How did the beginning of the exam session go for HSE University’s international students? Do they like taking exams online? Read what these students have to say about the shift to online learning and taking exams from the home.
Lev Malyshev, second-year student, Faculty of Business and Management, who hails from Uzbekistan says, “I decided to stay in Russia for the lockdown, and I’m living in the dorm. In March, it was unclear how long the self-isolation period would last. In addition, at home, I would have had difficulties with online learning due to low internet connection speed, as well as problems with getting an internship.”
“This semester, we are taking a total of six exams: they will be held online with proctoring software. Just recently, the students of our faculty participated in a WiWiKom study, which was conducted with the use of the same system and evaluated the students’ economic thinking. The new format caused a bit of panic in students: they didn’t understand how it was going to work and what they would have to do. At first, the students learned how to use the system, and then they signed into the exam all at once. The system got overloaded and crashed. I hope that during our exams, all these technical problems will be solved,” says Lev.
“Studying for exams from the comfort of my home is really easy, considering that I’m currently living alone.”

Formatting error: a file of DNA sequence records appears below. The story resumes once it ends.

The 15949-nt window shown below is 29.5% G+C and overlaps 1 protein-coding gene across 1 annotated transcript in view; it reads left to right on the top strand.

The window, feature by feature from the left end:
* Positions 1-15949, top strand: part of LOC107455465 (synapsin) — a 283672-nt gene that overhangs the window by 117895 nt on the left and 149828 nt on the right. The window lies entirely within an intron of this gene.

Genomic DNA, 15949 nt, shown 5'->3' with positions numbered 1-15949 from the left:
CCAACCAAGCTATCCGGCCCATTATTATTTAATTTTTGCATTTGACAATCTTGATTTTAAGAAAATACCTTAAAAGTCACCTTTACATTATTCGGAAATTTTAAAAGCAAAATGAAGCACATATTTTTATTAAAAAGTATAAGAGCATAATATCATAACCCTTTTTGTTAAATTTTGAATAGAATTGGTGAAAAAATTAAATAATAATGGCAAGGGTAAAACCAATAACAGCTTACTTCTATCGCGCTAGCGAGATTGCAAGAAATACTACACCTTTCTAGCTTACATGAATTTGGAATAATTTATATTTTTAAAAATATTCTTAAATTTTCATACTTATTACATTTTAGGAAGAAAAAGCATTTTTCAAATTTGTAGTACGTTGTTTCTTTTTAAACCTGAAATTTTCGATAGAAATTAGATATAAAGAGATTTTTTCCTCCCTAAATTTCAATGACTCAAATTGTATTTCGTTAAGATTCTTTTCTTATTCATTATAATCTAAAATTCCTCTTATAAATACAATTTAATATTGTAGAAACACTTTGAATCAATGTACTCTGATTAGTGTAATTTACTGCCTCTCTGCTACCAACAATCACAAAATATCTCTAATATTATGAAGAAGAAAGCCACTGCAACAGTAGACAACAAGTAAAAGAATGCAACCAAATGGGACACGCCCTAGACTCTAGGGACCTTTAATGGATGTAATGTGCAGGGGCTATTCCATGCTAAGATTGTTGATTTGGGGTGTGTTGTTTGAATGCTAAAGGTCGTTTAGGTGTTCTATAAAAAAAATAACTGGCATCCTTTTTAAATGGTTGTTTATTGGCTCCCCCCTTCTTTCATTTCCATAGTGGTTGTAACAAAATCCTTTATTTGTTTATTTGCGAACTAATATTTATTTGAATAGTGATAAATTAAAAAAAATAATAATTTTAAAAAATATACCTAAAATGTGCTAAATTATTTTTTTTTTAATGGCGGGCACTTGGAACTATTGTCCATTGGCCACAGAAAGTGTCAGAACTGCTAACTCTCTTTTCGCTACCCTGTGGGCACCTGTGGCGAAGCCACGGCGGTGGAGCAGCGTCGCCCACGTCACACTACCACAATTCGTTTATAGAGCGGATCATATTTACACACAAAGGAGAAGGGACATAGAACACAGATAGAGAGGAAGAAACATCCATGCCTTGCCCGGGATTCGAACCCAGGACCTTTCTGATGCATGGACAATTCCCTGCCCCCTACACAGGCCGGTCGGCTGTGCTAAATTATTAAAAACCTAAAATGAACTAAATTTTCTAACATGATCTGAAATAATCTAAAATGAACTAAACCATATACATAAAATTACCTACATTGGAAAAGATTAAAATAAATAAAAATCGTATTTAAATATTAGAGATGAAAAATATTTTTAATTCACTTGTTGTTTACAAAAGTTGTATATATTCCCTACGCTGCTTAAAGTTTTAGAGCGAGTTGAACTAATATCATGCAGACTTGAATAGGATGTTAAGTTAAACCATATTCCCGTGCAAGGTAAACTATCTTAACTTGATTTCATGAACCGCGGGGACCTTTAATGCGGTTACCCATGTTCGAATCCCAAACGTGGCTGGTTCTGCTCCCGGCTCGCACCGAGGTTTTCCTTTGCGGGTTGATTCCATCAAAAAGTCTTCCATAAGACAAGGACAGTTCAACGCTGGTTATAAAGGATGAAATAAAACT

“I’m the master of my own house, so to speak. But I have had some problems with self-organization. For example, I started procrastinating on some projects and homework. Besides that, I’m always in my room, and it is sometimes difficult to get into study mode since the home is a place for leisure and relaxation. My classmates and my girlfriend help me stay on track and study for the exam: we are always in touch. My classmates and I figure out the study materials together and share information about our coursework, ” concludes Lev.
Hyen Jin Han, first-year Master’s student, International College of Economics and Finance, South Korea says, “After the lockdown started, our classes moved online—to Zoom. Professors prepared the lecture slides so it would be more convenient to follow the material. Surprisingly, it took me more time to study due to the lack of concentration in the online format, and I realized how crucial and valuable it is to have an opportunity to study offline.”
“My Contract Theory professor, Tatiana Mayskaya, tried to keep the lectures interactive by using the Menti online platform where students can type in or choose an answer for the questions. It showed the statistics of the answers and helped to focus on the lectures”
“The exams were also conducted online. It was a bit nerve-wracking and different from what I was expecting, as there were some additional requirements and rules to follow such as having a quiet room, a good internet connection, and a clear desk. The main difficulty was that the process was unfamiliar and we could only communicate with the proctor via chat,” adds Hyen.
“I’ve lived in Moscow my whole life, so Moscow is my home city. I love nature, wide forests, and parks. Currently, I am staying at home together with my family, having some rest from traffic jams and rush hour in the subway.”
Alya Mashurina, who is from Moldova and is currently a third-year student, Faculty of Humanities, says “I stayed in Russia because the entrance to my country was closed on the same day we switched to distant learning, and it was not easy to get onto special flights. Since the end of May, flights to Moldova resumed, but I decided to take all my exams and fly back only after that.”